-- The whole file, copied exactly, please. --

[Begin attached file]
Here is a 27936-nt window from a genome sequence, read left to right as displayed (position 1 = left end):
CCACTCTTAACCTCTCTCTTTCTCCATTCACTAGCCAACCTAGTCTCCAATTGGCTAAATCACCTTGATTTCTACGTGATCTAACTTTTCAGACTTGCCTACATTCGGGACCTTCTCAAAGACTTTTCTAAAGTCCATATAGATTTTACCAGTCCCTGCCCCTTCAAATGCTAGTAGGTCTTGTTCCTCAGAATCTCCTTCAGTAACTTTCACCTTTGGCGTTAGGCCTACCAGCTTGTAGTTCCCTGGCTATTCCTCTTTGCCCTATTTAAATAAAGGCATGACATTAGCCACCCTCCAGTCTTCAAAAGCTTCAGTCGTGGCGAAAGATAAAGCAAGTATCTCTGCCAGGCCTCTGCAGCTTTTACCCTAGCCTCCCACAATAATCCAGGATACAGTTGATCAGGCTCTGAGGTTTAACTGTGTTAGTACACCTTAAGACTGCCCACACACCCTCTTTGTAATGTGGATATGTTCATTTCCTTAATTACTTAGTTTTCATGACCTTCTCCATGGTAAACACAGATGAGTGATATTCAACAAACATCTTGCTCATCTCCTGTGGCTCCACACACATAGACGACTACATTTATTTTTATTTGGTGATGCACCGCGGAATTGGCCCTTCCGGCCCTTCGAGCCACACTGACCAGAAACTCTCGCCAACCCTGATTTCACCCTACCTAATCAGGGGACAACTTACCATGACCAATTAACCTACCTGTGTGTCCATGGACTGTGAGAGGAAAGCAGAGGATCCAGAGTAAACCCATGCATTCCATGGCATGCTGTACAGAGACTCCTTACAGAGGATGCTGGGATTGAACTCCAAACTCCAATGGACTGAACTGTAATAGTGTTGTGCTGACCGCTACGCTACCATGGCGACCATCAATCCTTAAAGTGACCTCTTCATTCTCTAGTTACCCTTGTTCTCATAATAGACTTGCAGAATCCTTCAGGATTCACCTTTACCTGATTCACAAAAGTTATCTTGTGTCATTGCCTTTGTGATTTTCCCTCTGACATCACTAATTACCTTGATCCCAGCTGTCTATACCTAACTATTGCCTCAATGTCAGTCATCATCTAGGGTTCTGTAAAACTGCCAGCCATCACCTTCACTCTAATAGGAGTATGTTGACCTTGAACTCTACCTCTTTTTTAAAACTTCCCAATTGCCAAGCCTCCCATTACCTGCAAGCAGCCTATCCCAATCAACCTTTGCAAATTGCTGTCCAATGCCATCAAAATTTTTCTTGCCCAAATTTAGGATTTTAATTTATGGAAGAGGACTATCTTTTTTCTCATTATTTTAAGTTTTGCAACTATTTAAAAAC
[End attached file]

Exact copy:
Here is a 27936-nt window from a genome sequence, read left to right as displayed (position 1 = left end):
CCACTCTTAACCTCTCTCTTTCTCCATTCACTAGCCAACCTAGTCTCCAATTGGCTAAATCACCTTGATTTCTACGTGATCTAACTTTTCAGACTTGCCTACATTCGGGACCTTCTCAAAGACTTTTCTAAAGTCCATATAGATTTTACCAGTCCCTGCCCCTTCAAATGCTAGTAGGTCTTGTTCCTCAGAATCTCCTTCAGTAACTTTCACCTTTGGCGTTAGGCCTACCAGCTTGTAGTTCCCTGGCTATTCCTCTTTGCCCTATTTAAATAAAGGCATGACATTAGCCACCCTCCAGTCTTCAAAAGCTTCAGTCGTGGCGAAAGATAAAGCAAGTATCTCTGCCAGGCCTCTGCAGCTTTTACCCTAGCCTCCCACAATAATCCAGGATACAGTTGATCAGGCTCTGAGGTTTAACTGTGTTAGTACACCTTAAGACTGCCCACACACCCTCTTTGTAATGTGGATATGTTCATTTCCTTAATTACTTAGTTTTCATGACCTTCTCCATGGTAAACACAGATGAGTGATATTCAACAAACATCTTGCTCATCTCCTGTGGCTCCACACACATAGACGACTACATTTATTTTTATTTGGTGATGCACCGCGGAATTGGCCCTTCCGGCCCTTCGAGCCACACTGACCAGAAACTCTCGCCAACCCTGATTTCACCCTACCTAATCAGGGGACAACTTACCATGACCAATTAACCTACCTGTGTGTCCATGGACTGTGAGAGGAAAGCAGAGGATCCAGAGTAAACCCATGCATTCCATGGCATGCTGTACAGAGACTCCTTACAGAGGATGCTGGGATTGAACTCCAAACTCCAATGGACTGAACTGTAATAGTGTTGTGCTGACCGCTACGCTACCATGGCGACCATCAATCCTTAAAGTGACCTCTTCATTCTCTAGTTACCCTTGTTCTCATAATAGACTTGCAGAATCCTTCAGGATTCACCTTTACCTGATTCACAAAAGTTATCTTGTGTCATTGCCTTTGTGATTTTCCCTCTGACATCACTAATTACCTTGATCCCAGCTGTCTATACCTAACTATTGCCTCAATGTCAGTCATCATCTAGGGTTCTGTAAAACTGCCAGCCATCACCTTCACTCTAATAGGAGTATGTTGACCTTGAACTCTACCTCTTTTTTAAAACTTCCCAATTGCCAAGCCTCCCATTACCTGCAAGCAGCCTATCCCAATCAACCTTTGCAAATTGCTGTCCAATGCCATCAAAATTTTTCTTGCCCAAATTTAGGATTTTAATTTATGGAAGAGGACTATCTTTTTTCTCATTATTTTAAGTTTTGCAACTATTTAAAAAC